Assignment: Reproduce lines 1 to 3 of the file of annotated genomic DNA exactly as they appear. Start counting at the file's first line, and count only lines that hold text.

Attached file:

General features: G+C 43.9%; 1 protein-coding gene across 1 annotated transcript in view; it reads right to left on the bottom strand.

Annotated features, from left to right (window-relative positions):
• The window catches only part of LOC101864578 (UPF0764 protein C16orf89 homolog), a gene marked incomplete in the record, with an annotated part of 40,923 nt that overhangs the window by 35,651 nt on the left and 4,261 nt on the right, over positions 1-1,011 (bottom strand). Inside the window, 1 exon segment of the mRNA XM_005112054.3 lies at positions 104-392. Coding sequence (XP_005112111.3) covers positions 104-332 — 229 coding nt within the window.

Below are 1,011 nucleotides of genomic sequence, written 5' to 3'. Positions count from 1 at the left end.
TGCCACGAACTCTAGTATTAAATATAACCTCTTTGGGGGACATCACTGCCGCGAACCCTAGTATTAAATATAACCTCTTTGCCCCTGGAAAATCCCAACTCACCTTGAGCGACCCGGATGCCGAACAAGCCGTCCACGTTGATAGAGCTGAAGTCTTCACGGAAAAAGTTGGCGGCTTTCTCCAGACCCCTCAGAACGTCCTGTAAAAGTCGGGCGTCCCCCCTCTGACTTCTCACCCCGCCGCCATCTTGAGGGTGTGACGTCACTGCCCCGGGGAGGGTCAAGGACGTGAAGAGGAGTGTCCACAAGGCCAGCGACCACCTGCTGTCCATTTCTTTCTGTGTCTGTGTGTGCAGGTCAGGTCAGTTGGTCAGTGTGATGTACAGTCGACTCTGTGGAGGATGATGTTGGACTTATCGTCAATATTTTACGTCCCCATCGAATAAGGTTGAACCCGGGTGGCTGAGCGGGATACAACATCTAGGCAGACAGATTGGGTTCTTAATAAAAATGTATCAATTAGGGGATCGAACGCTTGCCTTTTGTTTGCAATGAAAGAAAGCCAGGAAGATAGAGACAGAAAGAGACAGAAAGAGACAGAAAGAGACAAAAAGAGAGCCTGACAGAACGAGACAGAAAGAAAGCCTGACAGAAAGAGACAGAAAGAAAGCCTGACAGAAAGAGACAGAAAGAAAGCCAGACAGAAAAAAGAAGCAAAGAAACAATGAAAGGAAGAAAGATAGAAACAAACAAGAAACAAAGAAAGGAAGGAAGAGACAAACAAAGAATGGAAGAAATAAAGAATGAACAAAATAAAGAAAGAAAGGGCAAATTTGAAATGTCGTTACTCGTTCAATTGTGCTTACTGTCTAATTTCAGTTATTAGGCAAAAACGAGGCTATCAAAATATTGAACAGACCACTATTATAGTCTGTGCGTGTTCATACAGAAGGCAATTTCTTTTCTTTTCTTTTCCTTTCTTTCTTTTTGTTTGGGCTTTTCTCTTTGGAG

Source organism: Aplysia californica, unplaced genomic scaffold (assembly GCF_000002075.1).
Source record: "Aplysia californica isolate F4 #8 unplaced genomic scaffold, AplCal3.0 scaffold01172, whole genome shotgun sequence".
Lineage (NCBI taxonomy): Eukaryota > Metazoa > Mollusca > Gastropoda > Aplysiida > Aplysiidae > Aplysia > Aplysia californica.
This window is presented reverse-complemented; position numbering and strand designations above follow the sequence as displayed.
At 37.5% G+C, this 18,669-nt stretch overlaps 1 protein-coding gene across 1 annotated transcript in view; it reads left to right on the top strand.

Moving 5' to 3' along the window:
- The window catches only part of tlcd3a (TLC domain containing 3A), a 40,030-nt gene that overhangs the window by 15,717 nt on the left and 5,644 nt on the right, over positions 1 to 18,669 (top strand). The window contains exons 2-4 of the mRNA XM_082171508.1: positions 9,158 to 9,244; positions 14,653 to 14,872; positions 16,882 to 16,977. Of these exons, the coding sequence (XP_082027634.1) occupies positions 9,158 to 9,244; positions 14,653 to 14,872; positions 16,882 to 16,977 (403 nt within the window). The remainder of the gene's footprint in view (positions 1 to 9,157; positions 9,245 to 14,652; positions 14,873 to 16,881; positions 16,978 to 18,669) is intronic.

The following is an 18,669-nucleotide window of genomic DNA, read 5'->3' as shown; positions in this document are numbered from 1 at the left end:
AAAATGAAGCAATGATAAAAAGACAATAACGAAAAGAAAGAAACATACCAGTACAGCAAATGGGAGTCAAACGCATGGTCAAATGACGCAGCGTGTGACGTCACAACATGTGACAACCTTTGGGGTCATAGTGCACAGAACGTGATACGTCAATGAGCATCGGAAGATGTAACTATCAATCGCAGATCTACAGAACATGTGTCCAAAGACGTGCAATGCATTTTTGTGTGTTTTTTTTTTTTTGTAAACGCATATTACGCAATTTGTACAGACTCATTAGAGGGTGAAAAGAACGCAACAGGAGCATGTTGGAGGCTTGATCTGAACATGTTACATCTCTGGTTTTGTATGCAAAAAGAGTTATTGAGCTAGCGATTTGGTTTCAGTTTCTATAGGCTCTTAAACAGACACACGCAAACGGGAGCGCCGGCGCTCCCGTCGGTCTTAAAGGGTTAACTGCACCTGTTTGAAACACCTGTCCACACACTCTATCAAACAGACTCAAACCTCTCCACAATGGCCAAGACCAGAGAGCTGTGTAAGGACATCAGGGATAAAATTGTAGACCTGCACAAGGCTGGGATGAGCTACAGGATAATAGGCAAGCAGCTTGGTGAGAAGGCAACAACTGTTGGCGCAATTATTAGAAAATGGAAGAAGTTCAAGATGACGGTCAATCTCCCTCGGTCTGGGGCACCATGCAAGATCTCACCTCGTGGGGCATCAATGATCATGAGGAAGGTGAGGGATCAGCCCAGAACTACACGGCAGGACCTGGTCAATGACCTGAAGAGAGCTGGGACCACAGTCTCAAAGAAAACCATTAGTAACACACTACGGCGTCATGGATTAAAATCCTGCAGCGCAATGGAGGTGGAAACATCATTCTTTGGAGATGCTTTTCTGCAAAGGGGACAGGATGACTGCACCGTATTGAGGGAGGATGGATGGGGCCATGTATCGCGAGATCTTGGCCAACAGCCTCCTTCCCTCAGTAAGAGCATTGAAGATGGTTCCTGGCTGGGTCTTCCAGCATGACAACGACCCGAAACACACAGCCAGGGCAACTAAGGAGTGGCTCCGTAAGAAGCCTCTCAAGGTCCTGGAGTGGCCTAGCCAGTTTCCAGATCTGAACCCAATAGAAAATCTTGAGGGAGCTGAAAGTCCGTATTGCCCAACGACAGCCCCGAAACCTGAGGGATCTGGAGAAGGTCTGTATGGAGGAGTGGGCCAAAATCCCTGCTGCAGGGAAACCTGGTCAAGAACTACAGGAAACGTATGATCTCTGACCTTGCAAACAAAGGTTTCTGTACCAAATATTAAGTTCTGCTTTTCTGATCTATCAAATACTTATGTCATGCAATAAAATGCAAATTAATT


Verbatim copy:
General features: G+C 43.9%; 1 protein-coding gene across 1 annotated transcript in view; it reads right to left on the bottom strand.

Annotated features, from left to right (window-relative positions):
• The window catches only part of LOC101864578 (UPF0764 protein C16orf89 homolog), a gene marked incomplete in the record, with an annotated part of 40,923 nt that overhangs the window by 35,651 nt on the left and 4,261 nt on the right, over positions 1-1,011 (bottom strand). Inside the window, 1 exon segment of the mRNA XM_005112054.3 lies at positions 104-392. Coding sequence (XP_005112111.3) covers positions 104-332 — 229 coding nt within the window.